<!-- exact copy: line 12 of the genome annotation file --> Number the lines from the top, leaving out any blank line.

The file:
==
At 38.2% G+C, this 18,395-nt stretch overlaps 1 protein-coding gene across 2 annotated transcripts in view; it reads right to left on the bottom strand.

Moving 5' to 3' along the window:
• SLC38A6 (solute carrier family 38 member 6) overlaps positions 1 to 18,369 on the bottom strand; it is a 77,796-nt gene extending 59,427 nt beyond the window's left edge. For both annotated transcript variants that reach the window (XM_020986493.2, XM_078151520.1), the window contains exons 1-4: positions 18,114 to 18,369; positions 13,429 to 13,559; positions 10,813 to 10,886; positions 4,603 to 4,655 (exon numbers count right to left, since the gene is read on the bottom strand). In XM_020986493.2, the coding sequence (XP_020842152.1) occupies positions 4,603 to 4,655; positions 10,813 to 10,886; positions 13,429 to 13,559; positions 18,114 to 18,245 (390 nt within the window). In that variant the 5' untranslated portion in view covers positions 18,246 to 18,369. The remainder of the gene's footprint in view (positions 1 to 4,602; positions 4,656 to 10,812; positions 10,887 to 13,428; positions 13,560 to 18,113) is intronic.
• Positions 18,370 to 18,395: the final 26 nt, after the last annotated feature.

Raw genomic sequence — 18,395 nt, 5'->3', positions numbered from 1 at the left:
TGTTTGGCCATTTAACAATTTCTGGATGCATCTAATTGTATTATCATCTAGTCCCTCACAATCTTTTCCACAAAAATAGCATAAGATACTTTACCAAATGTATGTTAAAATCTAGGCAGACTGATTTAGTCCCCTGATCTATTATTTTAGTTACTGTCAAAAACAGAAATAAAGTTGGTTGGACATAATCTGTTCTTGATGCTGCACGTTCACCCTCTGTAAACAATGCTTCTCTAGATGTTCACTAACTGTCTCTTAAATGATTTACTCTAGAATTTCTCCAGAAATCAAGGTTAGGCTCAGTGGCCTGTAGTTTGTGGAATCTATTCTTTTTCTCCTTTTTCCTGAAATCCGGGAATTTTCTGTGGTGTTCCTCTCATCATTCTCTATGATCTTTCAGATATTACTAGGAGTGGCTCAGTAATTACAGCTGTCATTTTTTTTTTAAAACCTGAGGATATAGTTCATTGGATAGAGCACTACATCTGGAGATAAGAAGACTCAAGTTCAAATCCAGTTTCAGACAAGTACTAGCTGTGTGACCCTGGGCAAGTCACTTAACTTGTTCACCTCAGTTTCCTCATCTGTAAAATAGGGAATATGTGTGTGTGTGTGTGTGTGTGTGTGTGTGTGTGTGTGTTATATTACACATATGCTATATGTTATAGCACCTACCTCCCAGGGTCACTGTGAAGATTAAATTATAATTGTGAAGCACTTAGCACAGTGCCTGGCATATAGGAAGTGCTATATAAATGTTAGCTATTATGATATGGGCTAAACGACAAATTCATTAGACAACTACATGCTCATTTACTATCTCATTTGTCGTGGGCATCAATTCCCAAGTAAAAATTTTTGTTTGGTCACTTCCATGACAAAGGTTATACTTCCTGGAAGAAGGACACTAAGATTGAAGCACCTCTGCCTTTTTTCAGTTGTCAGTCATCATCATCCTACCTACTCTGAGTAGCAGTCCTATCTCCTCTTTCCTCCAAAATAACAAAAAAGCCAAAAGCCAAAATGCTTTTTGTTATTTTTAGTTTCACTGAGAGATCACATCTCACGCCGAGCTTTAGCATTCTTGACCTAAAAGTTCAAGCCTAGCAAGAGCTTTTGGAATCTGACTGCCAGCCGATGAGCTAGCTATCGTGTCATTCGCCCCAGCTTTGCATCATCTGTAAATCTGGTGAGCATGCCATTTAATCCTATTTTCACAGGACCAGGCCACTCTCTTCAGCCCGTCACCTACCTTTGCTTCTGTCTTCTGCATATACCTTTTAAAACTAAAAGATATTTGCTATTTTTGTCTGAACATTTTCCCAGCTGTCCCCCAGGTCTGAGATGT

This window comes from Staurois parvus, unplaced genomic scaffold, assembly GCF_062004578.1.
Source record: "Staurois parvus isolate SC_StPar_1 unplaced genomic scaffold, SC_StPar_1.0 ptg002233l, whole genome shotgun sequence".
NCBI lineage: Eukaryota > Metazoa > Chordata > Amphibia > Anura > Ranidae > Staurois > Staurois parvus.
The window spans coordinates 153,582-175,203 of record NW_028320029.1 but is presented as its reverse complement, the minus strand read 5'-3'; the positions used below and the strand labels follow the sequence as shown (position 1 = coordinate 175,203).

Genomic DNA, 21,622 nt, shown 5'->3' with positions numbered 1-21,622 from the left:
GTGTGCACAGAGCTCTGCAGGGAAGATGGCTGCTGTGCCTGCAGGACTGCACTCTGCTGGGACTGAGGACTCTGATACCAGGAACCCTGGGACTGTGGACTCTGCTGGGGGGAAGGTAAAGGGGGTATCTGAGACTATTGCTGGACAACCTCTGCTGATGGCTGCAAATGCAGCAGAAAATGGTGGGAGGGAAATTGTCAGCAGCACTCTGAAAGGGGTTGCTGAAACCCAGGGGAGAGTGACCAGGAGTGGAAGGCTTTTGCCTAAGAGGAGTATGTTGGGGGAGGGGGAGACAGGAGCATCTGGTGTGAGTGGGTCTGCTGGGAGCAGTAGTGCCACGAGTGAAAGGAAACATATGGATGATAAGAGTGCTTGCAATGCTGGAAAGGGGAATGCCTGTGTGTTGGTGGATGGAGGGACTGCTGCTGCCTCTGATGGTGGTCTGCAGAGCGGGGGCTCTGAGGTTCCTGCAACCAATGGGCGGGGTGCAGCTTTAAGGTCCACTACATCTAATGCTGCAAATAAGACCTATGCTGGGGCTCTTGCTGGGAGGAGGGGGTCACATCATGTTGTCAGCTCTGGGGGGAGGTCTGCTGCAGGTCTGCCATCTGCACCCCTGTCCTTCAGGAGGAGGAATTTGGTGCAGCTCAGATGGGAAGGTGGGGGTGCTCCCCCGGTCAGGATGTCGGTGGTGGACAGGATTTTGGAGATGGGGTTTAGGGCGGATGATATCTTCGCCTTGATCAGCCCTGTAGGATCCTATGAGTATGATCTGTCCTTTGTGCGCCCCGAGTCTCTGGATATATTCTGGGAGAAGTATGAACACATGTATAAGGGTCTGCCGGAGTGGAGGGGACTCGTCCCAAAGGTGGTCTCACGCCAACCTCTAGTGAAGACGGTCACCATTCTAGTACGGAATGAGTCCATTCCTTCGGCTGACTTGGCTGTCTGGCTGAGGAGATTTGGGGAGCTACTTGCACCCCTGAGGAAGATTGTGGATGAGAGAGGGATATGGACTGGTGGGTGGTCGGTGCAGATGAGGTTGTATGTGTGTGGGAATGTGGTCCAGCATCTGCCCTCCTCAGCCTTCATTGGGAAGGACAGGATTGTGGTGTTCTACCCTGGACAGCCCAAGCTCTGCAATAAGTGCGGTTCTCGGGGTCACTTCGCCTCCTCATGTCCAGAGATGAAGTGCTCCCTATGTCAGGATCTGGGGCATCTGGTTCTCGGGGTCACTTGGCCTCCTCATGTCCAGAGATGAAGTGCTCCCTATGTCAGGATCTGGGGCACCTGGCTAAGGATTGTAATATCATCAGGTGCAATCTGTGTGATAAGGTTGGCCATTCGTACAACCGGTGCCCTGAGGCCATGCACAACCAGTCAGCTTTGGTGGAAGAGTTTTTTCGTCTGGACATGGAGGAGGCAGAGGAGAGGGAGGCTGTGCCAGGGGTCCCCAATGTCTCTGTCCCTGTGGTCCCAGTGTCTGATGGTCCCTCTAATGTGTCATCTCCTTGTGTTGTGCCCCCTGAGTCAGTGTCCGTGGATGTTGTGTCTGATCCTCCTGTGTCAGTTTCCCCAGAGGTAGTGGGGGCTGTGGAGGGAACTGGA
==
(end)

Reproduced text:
GTGTGCACAGAGCTCTGCAGGGAAGATGGCTGCTGTGCCTGCAGGACTGCACTCTGCTGGGACTGAGGACTCTGATACCAGGAACCCTGGGACTGTGGACTCTGCTGGGGGGAAGGTAAAGGGGGTATCTGAGACTATTGCTGGACAACCTCTGCTGATGGCTGCAAATGCAGCAGAAAATGGTGGGAGGGAAATTGTCAGCAGCACTCTGAAAGGGGTTGCTGAAACCCAGGGGAGAGTGACCAGGAGTGGAAGGCTTTTGCCTAAGAGGAGTATGTTGGGGGAGGGGGAGACAGGAGCATCTGGTGTGAGTGGGTCTGCTGGGAGCAGTAGTGCCACGAGTGAAAGGAAACATATGGATGATAAGAGTGCTTGCAATGCTGGAAAGGGGAATGCCTGTGTGTTGGTGGATGGAGGGACTGCTGCTGCCTCTGATGGTGGTCTGCAGAGCGGGGGCTCTGAGGTTCCTGCAACCAATGGGCGGGGTGCAGCTTTAAGGTCCACTACATCTAATGCTGCAAATAAGACCTATGCTGGGGCTCTTGCTGGGAGGAGGGGGTCACATCATGTTGTCAGCTCTGGGGGGAGGTCTGCTGCAGGTCTGCCATCTGCACCCCTGTCCTTCAGGAGGAGGAATTTGGTGCAGCTCAGATGGGAAGGTGGGGGTGCTCCCCCGGTCAGGATGTCGGTGGTGGACAGGATTTTGGAGATGGGGTTTAGGGCGGATGATATCTTCGCCTTGATCAGCCCTGTAGGATCCTATGAGTATGATCTGTCCTTTGTGCGCCCCGAGTCTCTGGATATATTCTGGGAGAAGTATGAACACATGTATAAGGGTCTGCCGGAGTGGAGGGGACTCGTCCCAAAGGTGGTCTCACGCCAACCTCTAGTGAAGACGGTCACCATTCTAGTACGGAATGAGTCCATTCCTTCGGCTGACTTGGCTGTCTGGCTGAGGAGATTTGGGGAGCTACTTGCACCCCTGAGGAAGATTGTGGATGAGAGAGGGATATGGACTGGTGGGTGGTCGGTGCAGATGAGGTTGTATGTGTGTGGGAATGTGGTCCAGCATCTGCCCTCCTCAGCCTTCATTGGGAAGGACAGGATTGTGGTGTTCTACCCTGGACAGCCCAAGCTCTGCAATAAGTGCGGTTCTCGGGGTCACTTCGCCTCCTCATGTCCAGAGATGAAGTGCTCCCTATGTCAGGATCTGGGGCATCTGGTTCTCGGGGTCACTTGGCCTCCTCATGTCCAGAGATGAAGTGCTCCCTATGTCAGGATCTGGGGCACCTGGCTAAGGATTGTAATATCATCAGGTGCAATCTGTGTGATAAGGTTGGCCATTCGTACAACCGGTGCCCTGAGGCCATGCACAACCAGTCAGCTTTGGTGGAAGAGTTTTTTCGTCTGGACATGGAGGAGGCAGAGGAGAGGGAGGCTGTGCCAGGGGTCCCCAATGTCTCTGTCCCTGTGGTCCCAGTGTCTGATGGTCCCTCTAATGTGTCATCTCCTTGTGTTGTGCCCCCTGAGTCAGTGTCCGTGGATGTTGTGTCTGATCCTCCTGTGTCAGTTTCCCCAGAGGTAGTGGGGGCTGTGGAGGGAACTGGA